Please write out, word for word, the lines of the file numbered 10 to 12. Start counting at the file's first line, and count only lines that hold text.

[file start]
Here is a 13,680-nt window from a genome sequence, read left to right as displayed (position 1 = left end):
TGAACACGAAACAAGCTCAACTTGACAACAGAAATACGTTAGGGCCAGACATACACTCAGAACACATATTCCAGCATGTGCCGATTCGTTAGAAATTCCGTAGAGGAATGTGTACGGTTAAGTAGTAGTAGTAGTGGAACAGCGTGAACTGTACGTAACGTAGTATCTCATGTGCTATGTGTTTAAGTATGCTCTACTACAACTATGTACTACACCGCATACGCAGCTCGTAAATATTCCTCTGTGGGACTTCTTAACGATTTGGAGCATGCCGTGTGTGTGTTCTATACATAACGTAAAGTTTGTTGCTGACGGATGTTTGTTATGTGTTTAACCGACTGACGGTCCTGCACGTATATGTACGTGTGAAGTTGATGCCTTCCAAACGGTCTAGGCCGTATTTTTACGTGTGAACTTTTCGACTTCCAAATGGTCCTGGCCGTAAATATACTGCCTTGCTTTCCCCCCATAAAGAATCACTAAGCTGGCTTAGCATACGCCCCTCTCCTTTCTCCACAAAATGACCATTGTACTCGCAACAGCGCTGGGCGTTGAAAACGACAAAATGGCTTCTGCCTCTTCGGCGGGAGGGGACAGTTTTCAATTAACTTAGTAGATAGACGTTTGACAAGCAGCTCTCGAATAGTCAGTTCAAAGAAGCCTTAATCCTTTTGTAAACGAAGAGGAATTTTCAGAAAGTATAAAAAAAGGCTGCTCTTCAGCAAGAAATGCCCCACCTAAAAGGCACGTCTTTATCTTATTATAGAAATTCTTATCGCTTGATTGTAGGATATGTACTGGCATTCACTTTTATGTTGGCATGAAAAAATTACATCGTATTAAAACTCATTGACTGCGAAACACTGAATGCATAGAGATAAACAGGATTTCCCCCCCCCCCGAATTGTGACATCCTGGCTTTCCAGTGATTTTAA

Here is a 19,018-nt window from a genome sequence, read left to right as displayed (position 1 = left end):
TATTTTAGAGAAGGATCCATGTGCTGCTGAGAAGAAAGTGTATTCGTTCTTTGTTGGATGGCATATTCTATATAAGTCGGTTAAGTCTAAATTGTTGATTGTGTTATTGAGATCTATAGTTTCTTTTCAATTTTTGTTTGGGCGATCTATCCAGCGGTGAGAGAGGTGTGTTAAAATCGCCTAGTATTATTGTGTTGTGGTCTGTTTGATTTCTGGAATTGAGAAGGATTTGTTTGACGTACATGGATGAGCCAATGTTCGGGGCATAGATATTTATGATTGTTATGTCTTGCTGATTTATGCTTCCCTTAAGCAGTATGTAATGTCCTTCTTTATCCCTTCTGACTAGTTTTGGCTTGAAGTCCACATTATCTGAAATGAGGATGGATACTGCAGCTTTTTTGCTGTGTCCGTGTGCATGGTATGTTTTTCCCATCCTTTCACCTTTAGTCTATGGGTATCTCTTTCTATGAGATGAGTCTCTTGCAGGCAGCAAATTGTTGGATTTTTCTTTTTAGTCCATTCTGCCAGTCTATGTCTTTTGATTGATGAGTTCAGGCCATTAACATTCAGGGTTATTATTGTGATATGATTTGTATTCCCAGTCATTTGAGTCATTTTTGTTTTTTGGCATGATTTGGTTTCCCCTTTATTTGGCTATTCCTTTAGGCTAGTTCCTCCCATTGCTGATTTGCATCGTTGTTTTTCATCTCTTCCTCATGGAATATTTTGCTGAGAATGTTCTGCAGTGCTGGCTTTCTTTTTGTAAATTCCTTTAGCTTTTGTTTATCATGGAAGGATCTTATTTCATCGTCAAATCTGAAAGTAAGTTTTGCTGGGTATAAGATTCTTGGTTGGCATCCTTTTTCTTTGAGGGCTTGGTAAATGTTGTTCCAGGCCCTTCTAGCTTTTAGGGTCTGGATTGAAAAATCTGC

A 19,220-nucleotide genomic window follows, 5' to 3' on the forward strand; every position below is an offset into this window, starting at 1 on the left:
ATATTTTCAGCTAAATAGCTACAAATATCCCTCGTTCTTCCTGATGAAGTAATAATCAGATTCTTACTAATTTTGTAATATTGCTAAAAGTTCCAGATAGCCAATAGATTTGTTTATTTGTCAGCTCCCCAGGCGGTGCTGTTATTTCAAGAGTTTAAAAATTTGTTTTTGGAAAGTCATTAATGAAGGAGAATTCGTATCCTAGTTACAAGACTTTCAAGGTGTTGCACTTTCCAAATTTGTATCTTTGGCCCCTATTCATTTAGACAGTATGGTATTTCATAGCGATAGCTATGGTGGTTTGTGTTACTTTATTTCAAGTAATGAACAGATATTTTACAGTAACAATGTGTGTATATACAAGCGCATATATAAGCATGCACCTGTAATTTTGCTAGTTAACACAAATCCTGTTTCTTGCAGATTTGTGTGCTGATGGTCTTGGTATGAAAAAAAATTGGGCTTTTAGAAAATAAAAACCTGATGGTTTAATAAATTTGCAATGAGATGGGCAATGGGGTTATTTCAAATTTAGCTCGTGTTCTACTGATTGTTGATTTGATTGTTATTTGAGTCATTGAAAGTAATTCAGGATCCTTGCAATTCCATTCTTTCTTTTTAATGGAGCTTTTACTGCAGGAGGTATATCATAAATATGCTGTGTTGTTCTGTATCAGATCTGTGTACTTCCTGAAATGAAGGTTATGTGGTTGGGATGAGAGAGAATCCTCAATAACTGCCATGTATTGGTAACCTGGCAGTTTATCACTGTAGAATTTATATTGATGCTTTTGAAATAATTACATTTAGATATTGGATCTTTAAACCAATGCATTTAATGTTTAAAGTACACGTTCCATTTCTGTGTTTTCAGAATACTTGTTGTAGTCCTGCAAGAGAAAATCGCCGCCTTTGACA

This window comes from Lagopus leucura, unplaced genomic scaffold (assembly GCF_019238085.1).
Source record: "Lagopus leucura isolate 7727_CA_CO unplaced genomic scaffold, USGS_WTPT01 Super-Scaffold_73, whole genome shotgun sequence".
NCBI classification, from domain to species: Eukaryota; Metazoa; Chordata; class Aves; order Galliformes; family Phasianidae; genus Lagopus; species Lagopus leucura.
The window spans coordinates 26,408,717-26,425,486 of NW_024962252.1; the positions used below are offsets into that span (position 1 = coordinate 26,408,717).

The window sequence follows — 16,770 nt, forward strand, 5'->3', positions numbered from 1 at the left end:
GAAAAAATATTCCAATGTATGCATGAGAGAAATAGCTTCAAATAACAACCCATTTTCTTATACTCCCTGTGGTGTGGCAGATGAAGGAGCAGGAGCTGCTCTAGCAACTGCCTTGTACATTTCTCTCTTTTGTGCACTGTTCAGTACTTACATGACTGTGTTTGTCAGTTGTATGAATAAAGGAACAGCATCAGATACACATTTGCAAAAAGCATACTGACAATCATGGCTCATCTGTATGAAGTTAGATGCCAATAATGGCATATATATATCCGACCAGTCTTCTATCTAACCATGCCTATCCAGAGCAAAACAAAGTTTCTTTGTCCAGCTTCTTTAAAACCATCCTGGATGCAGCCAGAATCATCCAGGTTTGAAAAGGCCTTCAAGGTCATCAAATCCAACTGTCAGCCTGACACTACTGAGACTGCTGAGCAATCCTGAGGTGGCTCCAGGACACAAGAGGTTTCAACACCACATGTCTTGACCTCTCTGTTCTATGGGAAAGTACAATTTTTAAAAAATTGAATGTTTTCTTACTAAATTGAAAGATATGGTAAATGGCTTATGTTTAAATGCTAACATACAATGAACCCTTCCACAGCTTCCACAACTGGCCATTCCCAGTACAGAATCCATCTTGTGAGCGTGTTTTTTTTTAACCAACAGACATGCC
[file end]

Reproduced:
The window spans coordinates 26,408,717-26,425,486 of NW_024962252.1; the positions used below are offsets into that span (position 1 = coordinate 26,408,717).

The window sequence follows — 16,770 nt, forward strand, 5'->3', positions numbered from 1 at the left end:
GAAAAAATATTCCAATGTATGCATGAGAGAAATAGCTTCAAATAACAACCCATTTTCTTATACTCCCTGTGGTGTGGCAGATGAAGGAGCAGGAGCTGCTCTAGCAACTGCCTTGTACATTTCTCTCTTTTGTGCACTGTTCAGTACTTACATGACTGTGTTTGTCAGTTGTATGAATAAAGGAACAGCATCAGATACACATTTGCAAAAAGCATACTGACAATCATGGCTCATCTGTATGAAGTTAGATGCCAATAATGGCATATATATATCCGACCAGTCTTCTATCTAACCATGCCTATCCAGAGCAAAACAAAGTTTCTTTGTCCAGCTTCTTTAAAACCATCCTGGATGCAGCCAGAATCATCCAGGTTTGAAAAGGCCTTCAAGGTCATCAAATCCAACTGTCAGCCTGACACTACTGAGACTGCTGAGCAATCCTGAGGTGGCTCCAGGACACAAGAGGTTTCAACACCACATGTCTTGACCTCTCTGTTCTATGGGAAAGTACAATTTTTAAAAAATTGAATGTTTTCTTACTAAATTGAAAGATATGGTAAATGGCTTATGTTTAAATGCTAACATACAATGAACCCTTCCACAGCTTCCACAACTGGCCATTCCCAGTACAGAATCCATCTTGTGAGCGTGTTTTTTTTTAACCAACAGACATGCC